New England's fishing industry is comprised of hundreds of seafood dealers and thousands of vessels, which provide over 15,000 jobs throughout the region. In 2006, the value of New England's harvest was over $950 million.

Each $1 of harvested fish translates to nearly $3 in regional economic activity in areas including seafood processing, transportation, and financial services.

Most fishing vessels are owner-operated.  The largest vessels in New England's groundfishery are approximately 100 feet long; there are no "factory trawlers" in the fleet.  In fact, most vessels are under 50 feet long.

New England processors provide seafood to restaurants, food distributors, and supermarkets nationwide.  Lobster, scallops, and groundfish are exported to the European Union and the Far East daily.  Seafood processors and wholesalers employ 65,000 people nationwide.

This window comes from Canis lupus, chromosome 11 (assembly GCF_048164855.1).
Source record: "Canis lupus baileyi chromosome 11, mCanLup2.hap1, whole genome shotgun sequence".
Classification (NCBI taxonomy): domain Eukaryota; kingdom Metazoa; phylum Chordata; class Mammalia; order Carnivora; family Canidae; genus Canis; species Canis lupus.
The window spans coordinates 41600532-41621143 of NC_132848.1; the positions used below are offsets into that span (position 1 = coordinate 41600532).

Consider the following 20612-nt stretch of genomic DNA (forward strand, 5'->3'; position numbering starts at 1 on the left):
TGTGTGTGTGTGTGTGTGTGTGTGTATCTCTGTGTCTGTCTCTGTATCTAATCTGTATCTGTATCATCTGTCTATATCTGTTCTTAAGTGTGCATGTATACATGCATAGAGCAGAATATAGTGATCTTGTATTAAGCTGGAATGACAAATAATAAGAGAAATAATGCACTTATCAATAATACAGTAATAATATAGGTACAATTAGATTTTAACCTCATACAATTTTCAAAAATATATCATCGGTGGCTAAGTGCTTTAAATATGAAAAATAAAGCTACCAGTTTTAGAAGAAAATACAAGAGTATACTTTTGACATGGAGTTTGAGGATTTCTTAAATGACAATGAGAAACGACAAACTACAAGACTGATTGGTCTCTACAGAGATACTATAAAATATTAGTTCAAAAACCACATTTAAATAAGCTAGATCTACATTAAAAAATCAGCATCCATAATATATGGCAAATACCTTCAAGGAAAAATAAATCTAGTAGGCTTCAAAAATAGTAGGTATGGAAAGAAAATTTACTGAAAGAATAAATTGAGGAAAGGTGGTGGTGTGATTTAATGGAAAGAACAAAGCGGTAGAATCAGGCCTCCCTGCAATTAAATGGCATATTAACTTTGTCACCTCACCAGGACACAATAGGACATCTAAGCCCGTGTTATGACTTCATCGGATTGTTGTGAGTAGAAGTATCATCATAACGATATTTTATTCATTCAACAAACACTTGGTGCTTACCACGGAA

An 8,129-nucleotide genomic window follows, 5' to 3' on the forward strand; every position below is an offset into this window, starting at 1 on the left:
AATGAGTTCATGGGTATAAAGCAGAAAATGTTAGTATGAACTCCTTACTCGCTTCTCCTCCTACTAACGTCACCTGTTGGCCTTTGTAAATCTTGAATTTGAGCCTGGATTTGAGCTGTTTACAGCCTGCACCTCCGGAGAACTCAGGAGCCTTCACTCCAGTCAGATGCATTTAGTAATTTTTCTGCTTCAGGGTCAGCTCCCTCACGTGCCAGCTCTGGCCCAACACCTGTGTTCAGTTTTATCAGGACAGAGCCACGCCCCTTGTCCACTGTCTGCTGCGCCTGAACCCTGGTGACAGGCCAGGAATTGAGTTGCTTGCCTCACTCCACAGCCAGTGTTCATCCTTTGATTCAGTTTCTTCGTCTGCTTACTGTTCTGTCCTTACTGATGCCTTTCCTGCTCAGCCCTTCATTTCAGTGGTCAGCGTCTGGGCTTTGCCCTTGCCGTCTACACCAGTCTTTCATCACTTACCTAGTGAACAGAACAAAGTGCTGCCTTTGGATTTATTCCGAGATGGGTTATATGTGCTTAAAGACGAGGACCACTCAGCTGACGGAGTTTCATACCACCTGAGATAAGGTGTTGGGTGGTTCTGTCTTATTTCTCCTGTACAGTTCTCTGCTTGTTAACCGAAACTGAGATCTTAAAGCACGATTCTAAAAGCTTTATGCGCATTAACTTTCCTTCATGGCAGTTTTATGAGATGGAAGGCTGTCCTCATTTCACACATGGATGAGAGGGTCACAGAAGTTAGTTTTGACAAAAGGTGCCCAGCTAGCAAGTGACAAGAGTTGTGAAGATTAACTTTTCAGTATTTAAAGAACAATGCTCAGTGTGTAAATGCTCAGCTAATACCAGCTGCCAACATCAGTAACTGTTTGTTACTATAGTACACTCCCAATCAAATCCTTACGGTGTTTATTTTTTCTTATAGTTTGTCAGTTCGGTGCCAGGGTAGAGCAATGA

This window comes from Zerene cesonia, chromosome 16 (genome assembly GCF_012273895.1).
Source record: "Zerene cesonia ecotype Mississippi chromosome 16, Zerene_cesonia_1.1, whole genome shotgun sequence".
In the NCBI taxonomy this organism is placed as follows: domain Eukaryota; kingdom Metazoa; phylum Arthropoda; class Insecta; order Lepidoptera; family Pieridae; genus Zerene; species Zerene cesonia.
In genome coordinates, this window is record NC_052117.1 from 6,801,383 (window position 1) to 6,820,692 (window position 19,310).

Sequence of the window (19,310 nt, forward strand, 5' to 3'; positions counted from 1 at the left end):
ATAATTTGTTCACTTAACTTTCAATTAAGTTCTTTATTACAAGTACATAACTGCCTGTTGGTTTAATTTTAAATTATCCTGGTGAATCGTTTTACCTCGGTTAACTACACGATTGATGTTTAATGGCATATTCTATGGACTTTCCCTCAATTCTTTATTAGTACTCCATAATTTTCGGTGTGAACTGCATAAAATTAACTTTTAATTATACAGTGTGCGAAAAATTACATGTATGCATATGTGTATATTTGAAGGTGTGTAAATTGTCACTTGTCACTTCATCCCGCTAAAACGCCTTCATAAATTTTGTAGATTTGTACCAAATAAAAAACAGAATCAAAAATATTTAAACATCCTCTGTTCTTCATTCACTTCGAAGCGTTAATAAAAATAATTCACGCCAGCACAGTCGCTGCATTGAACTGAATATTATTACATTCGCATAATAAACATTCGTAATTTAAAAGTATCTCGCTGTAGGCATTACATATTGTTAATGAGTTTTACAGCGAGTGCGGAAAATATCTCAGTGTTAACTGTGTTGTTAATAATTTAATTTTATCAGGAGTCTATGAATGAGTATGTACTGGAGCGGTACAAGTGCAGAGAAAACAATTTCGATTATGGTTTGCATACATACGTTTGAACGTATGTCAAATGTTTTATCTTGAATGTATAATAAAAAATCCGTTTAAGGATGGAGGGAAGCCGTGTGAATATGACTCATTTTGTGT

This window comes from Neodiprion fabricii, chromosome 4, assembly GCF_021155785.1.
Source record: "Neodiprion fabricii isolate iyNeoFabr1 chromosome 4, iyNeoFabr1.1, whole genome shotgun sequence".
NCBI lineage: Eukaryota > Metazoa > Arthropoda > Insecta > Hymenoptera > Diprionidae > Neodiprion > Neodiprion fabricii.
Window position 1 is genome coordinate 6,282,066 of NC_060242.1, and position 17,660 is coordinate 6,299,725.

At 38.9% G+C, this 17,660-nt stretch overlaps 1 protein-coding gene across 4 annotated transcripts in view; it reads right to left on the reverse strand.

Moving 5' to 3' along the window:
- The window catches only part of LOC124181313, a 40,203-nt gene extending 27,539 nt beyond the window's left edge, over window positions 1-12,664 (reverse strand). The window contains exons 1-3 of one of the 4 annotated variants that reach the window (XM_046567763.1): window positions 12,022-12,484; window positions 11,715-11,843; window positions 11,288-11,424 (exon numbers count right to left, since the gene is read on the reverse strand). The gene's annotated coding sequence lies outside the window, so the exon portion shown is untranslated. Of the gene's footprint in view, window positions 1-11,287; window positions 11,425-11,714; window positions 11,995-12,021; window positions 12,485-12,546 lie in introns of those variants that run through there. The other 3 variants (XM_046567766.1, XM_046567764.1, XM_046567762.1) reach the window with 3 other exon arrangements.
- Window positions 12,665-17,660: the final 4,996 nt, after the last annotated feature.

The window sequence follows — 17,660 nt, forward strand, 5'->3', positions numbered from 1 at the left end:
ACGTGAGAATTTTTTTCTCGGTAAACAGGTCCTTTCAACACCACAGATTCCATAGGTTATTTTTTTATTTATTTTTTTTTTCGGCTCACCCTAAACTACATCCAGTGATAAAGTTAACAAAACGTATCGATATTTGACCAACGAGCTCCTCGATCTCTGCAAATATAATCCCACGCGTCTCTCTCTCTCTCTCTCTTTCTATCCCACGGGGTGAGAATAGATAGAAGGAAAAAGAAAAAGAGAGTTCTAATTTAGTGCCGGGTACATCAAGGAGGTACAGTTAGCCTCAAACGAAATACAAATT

Per-capita seafood consumption has steadily risen as the health benefits of seafood have become increasingly apparent.  Today, Americans annually consume 16½ pounds of seafood per capita, worth over $60 billion.

More information:

Fisheries of the United States 2006 | Prior years
US commercial fishery landings statistics
UN Food & Agriculture Organization - State of World Fisheries & Aquaculture (2006)
Economic Impacts of Fishery Regulation
• Massachusetts fishery regulation economic impacts (2006) Study | Addendum
Economic impacts of Maine's bycatch lobster landings prohibition (2007)
Massachusetts economic impact of Framework 42 (2007)